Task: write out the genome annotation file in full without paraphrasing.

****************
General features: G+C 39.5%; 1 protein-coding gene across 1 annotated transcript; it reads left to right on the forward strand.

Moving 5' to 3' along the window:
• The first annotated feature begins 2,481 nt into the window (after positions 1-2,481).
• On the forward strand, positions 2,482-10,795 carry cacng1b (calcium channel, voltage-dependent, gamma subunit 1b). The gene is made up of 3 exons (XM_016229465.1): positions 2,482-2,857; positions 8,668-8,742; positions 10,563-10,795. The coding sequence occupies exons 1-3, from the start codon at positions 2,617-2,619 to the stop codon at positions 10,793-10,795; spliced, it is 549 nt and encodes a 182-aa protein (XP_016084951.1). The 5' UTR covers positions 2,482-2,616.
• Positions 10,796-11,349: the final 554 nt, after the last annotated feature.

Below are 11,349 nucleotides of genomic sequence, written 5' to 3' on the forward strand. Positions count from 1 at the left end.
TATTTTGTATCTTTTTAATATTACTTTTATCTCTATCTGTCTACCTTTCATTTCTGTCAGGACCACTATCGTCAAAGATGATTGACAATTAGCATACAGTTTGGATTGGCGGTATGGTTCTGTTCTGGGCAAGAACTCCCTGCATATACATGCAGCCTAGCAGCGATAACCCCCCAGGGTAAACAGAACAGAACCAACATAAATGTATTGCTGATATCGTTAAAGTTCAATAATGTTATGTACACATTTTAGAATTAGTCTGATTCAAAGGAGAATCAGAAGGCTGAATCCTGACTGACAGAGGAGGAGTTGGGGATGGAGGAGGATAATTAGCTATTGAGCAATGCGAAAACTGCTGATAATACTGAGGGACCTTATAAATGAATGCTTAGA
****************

General features: G+C 39.5%; 1 protein-coding gene across 1 annotated transcript; it reads left to right on the forward strand.

Moving 5' to 3' along the window:
• The first annotated feature begins 2,481 nt into the window (after positions 1-2,481).
• On the forward strand, positions 2,482-10,795 carry cacng1b (calcium channel, voltage-dependent, gamma subunit 1b). The gene is made up of 3 exons (XM_016229465.1): positions 2,482-2,857; positions 8,668-8,742; positions 10,563-10,795. The coding sequence occupies exons 1-3, from the start codon at positions 2,617-2,619 to the stop codon at positions 10,793-10,795; spliced, it is 549 nt and encodes a 182-aa protein (XP_016084951.1). The 5' UTR covers positions 2,482-2,616.
• Positions 10,796-11,349: the final 554 nt, after the last annotated feature.

Below are 11,349 nucleotides of genomic sequence, written 5' to 3' on the forward strand. Positions count from 1 at the left end.
TATTTTGTATCTTTTTAATATTACTTTTATCTCTATCTGTCTACCTTTCATTTCTGTCAGGACCACTATCGTCAAAGATGATTGACAATTAGCATACAGTTTGGATTGGCGGTATGGTTCTGTTCTGGGCAAGAACTCCCTGCATATACATGCAGCCTAGCAGCGATAACCCCCCAGGGTAAACAGAACAGAACCAACATAAATGTATTGCTGATATCGTTAAAGTTCAATAATGTTATGTACACATTTTAGAATTAGTCTGATTCAAAGGAGAATCAGAAGGCTGAATCCTGACTGACAGAGGAGGAGTTGGGGATGGAGGAGGATAATTAGCTATTGAGCAATGCGAAAACTGCTGATAATACTGAGGGACCTTATAAATGAATGCTTAGA